Long-awaited plan to force workers to pay into a pension
Scheme will auto-enrol 410,000 to contribute up to 6pc of their wage packet
Workers will be forced to contribute to a new pension scheme in four years' time, Social Protection Minister Regina Doherty has insisted.
The alternative is that thousands of workers will see their standard of living fall dramatically in retirement, she said.
The scheme will see workers contributing up to 6pc of their wages, with that amount matched by employers. The State will contribute €1 for every €3 put in by workers.
Two decades after an auto-enrolment system was first muted, Ms Doherty said the only thing that would stop it happening was "something earth-shattering".
Auto-enrolment will be introduced on a phased basis from 2022. It is aimed at low to middle-income earners who do not have private pensions. It will apply to 410,000 workers.
Details on how the much-delayed, auto-enrolment scheme might work were outlined by Ms Doherty, who promised there would be no more delays delivering the new retirement scheme.
The State has been considering a pension plan for low and middle-income earners for 21 years now.
It was to be introduced in two years' time, but Ms Doherty has promised it will be in place in four years' time.
Less than half of all workers have an occupational or private pension to supplement their State pension. Almost all public sector workers have an occupational pension.
However, just one-third of workers in the private sector have a personal pension. This amounts to around 900,000 workers.
The Government fears that many of these workers will face poverty in retirement.
The latest proposal on the new auto-enrolment scheme sets out how such a scheme might work.
The public has been invited to respond to what is being called a "strawman proposal", setting out the mechanics of how the new scheme would work. A strawman proposal is one where options are set out with people invited to knock them down or agree with them.
Auto-enrolment will be introduced on a phased basis from 2022 and is aimed at low to middle-income earners who do not have private pensions.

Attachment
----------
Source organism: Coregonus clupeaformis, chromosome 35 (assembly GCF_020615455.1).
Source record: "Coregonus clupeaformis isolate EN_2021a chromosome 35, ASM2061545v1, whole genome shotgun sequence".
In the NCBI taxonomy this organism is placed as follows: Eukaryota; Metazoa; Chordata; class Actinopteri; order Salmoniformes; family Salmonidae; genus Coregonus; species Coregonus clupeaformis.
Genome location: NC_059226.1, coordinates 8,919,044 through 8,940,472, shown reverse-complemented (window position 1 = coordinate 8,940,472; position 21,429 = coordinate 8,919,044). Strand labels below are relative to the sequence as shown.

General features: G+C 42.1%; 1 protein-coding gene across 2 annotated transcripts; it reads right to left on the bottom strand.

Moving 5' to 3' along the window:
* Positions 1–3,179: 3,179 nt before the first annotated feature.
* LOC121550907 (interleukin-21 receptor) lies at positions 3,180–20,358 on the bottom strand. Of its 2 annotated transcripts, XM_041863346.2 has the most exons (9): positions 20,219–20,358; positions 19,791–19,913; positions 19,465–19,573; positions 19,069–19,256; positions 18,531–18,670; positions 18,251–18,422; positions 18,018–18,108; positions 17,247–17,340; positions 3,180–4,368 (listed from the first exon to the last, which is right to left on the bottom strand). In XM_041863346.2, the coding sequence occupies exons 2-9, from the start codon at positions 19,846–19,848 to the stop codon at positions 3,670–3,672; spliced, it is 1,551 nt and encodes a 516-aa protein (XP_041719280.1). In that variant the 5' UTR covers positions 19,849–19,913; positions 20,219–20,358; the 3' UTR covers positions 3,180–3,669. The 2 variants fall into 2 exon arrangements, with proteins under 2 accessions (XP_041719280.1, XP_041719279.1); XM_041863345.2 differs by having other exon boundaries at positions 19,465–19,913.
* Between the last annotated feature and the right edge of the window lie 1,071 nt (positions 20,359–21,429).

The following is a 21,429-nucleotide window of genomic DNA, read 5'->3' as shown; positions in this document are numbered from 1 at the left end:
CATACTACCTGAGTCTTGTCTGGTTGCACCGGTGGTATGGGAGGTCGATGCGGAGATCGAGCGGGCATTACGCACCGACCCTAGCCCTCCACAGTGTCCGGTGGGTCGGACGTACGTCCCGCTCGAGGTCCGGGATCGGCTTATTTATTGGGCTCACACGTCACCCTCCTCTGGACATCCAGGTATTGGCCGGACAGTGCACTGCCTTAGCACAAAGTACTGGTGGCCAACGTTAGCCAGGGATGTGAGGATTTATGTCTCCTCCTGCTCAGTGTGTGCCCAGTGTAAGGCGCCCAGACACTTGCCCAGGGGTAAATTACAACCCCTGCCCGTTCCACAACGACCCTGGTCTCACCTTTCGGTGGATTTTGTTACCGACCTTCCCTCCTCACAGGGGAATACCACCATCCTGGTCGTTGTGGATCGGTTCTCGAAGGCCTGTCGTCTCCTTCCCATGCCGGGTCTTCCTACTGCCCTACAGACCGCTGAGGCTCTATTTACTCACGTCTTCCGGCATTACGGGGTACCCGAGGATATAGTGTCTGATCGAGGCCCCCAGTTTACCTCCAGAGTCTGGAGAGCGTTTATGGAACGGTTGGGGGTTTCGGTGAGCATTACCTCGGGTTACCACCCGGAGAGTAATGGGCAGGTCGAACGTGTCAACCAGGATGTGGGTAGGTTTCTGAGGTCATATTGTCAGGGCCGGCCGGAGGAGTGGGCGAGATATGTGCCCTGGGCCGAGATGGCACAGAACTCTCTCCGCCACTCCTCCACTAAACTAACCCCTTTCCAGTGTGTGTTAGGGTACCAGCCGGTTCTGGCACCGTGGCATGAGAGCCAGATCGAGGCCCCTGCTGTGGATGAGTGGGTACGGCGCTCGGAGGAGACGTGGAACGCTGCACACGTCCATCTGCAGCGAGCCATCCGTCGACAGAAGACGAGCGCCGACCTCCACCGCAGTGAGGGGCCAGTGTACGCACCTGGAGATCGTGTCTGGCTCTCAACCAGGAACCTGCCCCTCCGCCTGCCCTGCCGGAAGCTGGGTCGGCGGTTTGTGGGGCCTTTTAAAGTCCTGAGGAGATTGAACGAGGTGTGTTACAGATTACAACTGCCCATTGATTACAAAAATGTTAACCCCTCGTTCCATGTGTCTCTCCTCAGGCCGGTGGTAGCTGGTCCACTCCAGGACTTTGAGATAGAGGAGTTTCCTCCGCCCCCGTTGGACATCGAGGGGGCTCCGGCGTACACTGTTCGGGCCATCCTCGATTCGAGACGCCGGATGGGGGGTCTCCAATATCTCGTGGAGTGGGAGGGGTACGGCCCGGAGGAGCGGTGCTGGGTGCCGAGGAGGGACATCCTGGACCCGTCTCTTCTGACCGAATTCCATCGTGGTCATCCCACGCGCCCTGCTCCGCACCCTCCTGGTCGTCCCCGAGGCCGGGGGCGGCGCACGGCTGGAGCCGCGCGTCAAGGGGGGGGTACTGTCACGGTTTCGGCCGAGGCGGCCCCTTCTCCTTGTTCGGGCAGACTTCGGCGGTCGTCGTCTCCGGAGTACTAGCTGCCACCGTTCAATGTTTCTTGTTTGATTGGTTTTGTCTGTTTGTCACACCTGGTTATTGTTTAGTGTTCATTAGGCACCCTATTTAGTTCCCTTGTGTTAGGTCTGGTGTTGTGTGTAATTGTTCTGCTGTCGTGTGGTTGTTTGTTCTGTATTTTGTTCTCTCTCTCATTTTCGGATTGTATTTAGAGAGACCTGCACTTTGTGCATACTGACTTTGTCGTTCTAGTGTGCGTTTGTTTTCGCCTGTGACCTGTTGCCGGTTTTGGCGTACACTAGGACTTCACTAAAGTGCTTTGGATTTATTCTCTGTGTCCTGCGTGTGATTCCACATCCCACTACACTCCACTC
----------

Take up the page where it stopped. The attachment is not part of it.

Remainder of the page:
Ms Doherty said Ireland was just one of only two countries in the Organisation for Economic Co-operation and Development (OECD) without a mandatory pension scheme.
Read More: Q&A: Who is this aimed at and will it work?
"It is increasingly evident that most Irish workers are not saving enough, or indeed at all, for their retirement years," she said.
"Many people will be faced with a serious reduction in their living standards when they retire - a fall in income they clearly do not want."
The Irish Congress of Trade Unions (ICTU) welcomed the detailed proposals on how the new scheme might work being published.
Dr Laura Bambrick, of the ICTU, said there was a need for statutory penalties to ensure workers were not encouraged to opt out of the scheme by unscrupulous employers trying to classify them as self-employed.
Jerry Moriarty, of the Irish Association of Pension Funds, which represents trustees, said the contributions from employees would start at 1pc of wages each. But this goes to 6pc from each after six years.
"That's very aggressive and likely to have a significant impact on the economy," he said.
He said the Government was proposing to set up a Central Processing Authority that would collect contributions from employers and also allocate a pension provider to employees who don't want to choose themselves.
But it was unclear how much this will cost or why it is needed.
Ms Doherty described herself as "very lucky" to be the minister who got to act on two decades of talking about pension reform.
"We are having an automatic enrolment system for the Irish people. Not because I say it's a good thing, but because ministers starting back as far as 20 years thought it was. We're at the end game of that process now," she said.
The minister said the only way the plan could be derailed was if there was "something earth-shattering" between now and 2022.
Asked about the cost of the technology required to operate an auto-enrolment system, Ms Doherty said there were no firm costs yet.
"It will take probably 18 months for us to devise an IT system capable of interacting with the Central Processing Authority, registered providers and the hundreds of thousands of people who are going to enrol," she said.